Although we generally don’t cover aviation—especially 110 years after the fact—it is worth acknowledging that on June 2, 1910 the world’s first non-stop double crossing (a.k.a., “round trip”) crossing of the English Channel occurred in a Wright Flier.
Primarily because it was performed by Charles Stewart Rolls, the man who, in 1904, at their first meeting, tried to persuade Henry Royce to build an airplane.
Fortunately for the history of the automobile, Royce turned Rolls’ idea down.
Rolls prepping for his record-setting flight (Images: Rolls-Royce Motor Cars)
Rolls had been a flight enthusiast for some years. He was a founding member of the Royal Aero Club, which hosted the Wright Brothers when they visited England. He was a balloonist, making more than 170 flights, one of which garnered him the 1903 Gordon Bennett Gold Medal for the longest sustained flight in a balloon.
In 1910 Rolls received his pilot’s license—the second person in Britain to do so.
The record-setting flight began at 6:30 pm at the Swingate aerodrome, near Dover. According to contemporary reports, he was at 900 feet and traveling 40 mph when he reached the French costs, which brought him over the town of Sangatte at 7:15 pm. Today the Chunnel emerges at Sangatte.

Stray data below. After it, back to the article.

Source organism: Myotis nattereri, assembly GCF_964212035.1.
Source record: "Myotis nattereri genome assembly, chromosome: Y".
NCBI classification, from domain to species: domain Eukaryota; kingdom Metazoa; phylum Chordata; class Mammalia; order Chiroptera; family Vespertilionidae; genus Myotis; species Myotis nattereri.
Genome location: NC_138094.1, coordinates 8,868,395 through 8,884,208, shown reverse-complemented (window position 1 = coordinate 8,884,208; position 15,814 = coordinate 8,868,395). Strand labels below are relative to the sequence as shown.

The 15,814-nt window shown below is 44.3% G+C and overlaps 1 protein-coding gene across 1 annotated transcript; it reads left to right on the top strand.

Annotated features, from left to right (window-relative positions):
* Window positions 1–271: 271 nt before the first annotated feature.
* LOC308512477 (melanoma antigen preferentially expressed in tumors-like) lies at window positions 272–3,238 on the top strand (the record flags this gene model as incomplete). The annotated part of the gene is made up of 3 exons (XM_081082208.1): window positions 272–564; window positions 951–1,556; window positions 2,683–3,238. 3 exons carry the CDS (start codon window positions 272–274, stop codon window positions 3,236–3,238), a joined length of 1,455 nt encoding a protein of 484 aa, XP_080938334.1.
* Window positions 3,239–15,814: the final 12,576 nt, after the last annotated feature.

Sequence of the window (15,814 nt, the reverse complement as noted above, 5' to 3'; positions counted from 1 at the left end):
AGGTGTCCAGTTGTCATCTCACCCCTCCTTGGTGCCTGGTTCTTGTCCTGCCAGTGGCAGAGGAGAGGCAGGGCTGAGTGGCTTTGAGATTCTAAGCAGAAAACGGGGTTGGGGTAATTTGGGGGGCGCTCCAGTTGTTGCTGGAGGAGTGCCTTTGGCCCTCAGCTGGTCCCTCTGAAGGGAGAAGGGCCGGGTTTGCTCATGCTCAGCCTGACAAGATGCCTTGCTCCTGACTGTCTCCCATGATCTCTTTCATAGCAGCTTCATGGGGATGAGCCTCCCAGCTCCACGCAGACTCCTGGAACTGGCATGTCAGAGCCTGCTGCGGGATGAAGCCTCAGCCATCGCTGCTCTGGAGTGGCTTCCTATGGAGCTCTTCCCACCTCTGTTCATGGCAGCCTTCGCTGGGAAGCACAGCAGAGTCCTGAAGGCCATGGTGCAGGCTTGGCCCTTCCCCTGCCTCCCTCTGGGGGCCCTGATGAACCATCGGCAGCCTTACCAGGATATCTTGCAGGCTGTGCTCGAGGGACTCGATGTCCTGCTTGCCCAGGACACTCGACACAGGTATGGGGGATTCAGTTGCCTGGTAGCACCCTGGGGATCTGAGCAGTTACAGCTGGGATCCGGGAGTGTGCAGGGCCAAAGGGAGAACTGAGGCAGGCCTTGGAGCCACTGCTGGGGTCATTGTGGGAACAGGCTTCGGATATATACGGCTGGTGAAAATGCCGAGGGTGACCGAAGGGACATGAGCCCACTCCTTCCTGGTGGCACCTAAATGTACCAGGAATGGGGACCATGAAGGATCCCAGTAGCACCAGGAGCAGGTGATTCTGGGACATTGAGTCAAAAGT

Rolls turned the craft back to the west and at 8 pm was back in Dover, completing the record run.
Rolls in position on the Wright Flier. (Would you cross the English Channel with that?)
Like a modern-day NASCAR driver doing donuts, Rolls, seeing the crowds of people in Dover who were there to greet him, did circles around the town’s castle.
As he told a Daily Telegraph reporter: “I decided that, as I had plenty of petrol and my engines were working splendidly, I would encircle the Castle, although it would lengthen my flight considerably.”
The entire run took 95 minutes.
The Page Turns. . .
As if the Rolls and Royce aspect of all of this aren’t enough, there is a sad part to this story.
On July 12, 1910, the 32-year-old Rolls was back in the sky, taking part in a flying competition at Bournemouth.
He was 100 feet high when the tailpiece of his plane fell off. . .and the aircraft plunged to the ground. His skull was fractured and Rolls was pronounced dead at the scene.
Charles Stewart Rolls became the first Briton to lose his life in a powered aircraft. And the 12th person in history.